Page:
It's 16GB, not 8 GB. The rest of your comment has been said many times of the TouchPad as well, I'm sure. The difference is that HP took the comments seriously and tried to make it happen by dropping the price down to $99, whereas RIM still has faith in its product.
Originally Posted by NorbB
Hardware: Excellent (build quality). Front and rear-facing cameras. Really solid-feeling device. The power button is tiny, but you can wake the device up by up-swiping on the screen rather than pressing the power button so it's not a deal-breaker. This is good because it's quick, but potentially bad for battery life because it means the touchscreen must always be powered...effect on battery life remains to be seen.
Display/Video: It has HDMI output. It handles YouTube video @ 1080p better than the Transformer and on par with the TouchPad. The display quality is excellent, at least on par with the TouchPad, and arguably a bit better. It renders text and images better than the TouchPad from my experience so far. It's a bright, beautiful display.
Touchscreen: It's more responsive and accurate than the TouchPad and Transformer touchscreens. In accuracy, ease-of use, responsiveness I'd put it on par with the the iPad.
User Interface: The user interface is VERY fast in stock form despite the slower processor speed. It's very similar to WebOS in the way you navigate the interface, but everything is faster and it handles the multitasking even better (eg. can leave a 1080p video playing while browsing other cards -- video pauses once another card is maximized, though). To change between open 'cards' you don't have to minimize the card, first. Just go ahead and swipe left or right and the adjacent 'card' will be brought onto the screen and made active.
Browser The browser is very fast as well, and the only complaint that I have is that you can't set your user agent to 'desktop' and use the desktop versions of some websites by default. This means that I'm stuck with the mobile versions of Gmail and Google Calendar, for example, as defaults (still can then choose to load the HTML or desktop version). It handles Java content better (faster, smoother) than the TouchPad and Transformer.
Software, Updates, Android Support: This month there's going to be a major release that adds native email and calendar apps (currently only available if linked to a blackberry phone) as well as support for installation and running of Android apps. It comes with Docs to go pre-installed and, of the versions I have tried, is the only mobile document reader/editor that renders documents (particularly powerpoint files) exactly as they are on my computer screen -- better than the Transformer which was, in turn, better than the TouchPad.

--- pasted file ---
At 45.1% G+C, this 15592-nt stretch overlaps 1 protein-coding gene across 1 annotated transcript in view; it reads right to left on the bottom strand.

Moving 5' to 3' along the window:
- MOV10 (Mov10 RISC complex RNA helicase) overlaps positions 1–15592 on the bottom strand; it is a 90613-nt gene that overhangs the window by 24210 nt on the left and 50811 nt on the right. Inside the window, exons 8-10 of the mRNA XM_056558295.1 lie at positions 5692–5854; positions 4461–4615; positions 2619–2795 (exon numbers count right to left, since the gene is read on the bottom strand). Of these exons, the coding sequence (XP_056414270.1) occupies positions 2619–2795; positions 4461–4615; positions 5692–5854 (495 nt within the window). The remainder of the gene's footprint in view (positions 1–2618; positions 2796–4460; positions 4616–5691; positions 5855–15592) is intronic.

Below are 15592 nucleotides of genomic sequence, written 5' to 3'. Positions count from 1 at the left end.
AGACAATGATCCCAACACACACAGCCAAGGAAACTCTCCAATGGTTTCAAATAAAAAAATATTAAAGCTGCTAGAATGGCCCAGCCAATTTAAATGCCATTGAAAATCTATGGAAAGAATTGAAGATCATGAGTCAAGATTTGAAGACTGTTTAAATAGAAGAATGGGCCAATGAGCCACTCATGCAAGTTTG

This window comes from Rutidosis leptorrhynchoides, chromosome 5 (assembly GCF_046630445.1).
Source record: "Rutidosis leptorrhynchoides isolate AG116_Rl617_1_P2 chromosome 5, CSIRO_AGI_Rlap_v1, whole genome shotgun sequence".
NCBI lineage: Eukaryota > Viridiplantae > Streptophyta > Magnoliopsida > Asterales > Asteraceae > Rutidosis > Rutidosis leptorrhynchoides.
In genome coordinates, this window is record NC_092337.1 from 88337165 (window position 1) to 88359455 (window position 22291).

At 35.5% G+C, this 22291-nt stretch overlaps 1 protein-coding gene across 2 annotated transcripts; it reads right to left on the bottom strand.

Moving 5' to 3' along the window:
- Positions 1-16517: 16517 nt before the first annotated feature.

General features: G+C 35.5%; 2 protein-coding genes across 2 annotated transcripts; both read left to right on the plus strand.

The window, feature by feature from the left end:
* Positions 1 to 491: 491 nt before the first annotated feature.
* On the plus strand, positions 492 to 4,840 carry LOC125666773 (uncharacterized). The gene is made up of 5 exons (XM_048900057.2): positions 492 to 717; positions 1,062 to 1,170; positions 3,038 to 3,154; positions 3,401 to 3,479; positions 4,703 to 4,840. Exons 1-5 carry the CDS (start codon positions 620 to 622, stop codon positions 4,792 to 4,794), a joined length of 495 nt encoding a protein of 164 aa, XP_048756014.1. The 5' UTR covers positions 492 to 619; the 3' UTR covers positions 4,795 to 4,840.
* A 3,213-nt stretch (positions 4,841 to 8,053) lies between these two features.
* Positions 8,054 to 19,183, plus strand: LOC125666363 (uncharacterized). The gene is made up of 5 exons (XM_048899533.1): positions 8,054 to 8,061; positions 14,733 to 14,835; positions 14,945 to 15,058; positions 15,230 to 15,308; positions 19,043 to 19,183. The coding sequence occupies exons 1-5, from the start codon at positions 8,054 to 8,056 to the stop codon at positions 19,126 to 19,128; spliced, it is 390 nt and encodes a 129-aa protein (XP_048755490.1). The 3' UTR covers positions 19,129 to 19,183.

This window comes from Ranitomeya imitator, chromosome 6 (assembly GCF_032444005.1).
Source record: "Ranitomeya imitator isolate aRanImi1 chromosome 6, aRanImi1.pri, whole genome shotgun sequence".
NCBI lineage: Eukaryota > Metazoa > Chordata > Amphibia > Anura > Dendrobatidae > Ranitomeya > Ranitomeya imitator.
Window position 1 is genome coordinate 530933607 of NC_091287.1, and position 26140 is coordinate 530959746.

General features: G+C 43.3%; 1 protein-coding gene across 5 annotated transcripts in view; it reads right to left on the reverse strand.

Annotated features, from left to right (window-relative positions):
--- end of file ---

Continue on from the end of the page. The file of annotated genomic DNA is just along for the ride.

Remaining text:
App World: This is where, believe it or not, the TouchPad actually has the one-up. The blackberry app store (App World) is still in its infancy and surely has fewer apps than even the HP App Catalog. The ones that I have tried so far, though, are pretty good. They're both behind the Android Market and iTunes stores, though.
Sound: Again, the TouchPad is the winner, but I give the Playbook a solid 2nd-place finish in this category. The iPads and Transformer are nothing to write home about in this regard (IMO).
Accessories: It paired up with my HP bluetooth keyboard without issue. The tablet comes with a sleeve-type case, and I bought a blackberry convertible case for it (acts as stand as well as case). Both are very nice quality.
I think the price drop is to build buzz again, so that they can then release their big software update amid the buzz and have people see that the Playbook is actually a worthy tablet. If they just went ahead and released the update last week then only the blackberry faithful who bought the Playbooks ('cause that's pretty much the only people who seem to have bought them) initially would know about it. This way, they're getting new customers (2 local bestbuys were already sold out last night when I checked) and a bit of new buzz.
I didn't get one initially because, in my opinion, it was overpriced for a tablet that couldn't act as a standalone. Needing to have a blackberry phone if you want to use non-browser-based email and calendar services is ridiculous. If this month's update lives up to expectations then the Playbook will be much a very good tablet.
Of all of these devices (iPad, iPad2, TouchPad, Transformer and Playbook), the Playbook actually looks and feels the most 'professional.' This month's update will, hopefully, make this tablet a real contender (assuming the new pricing also holds).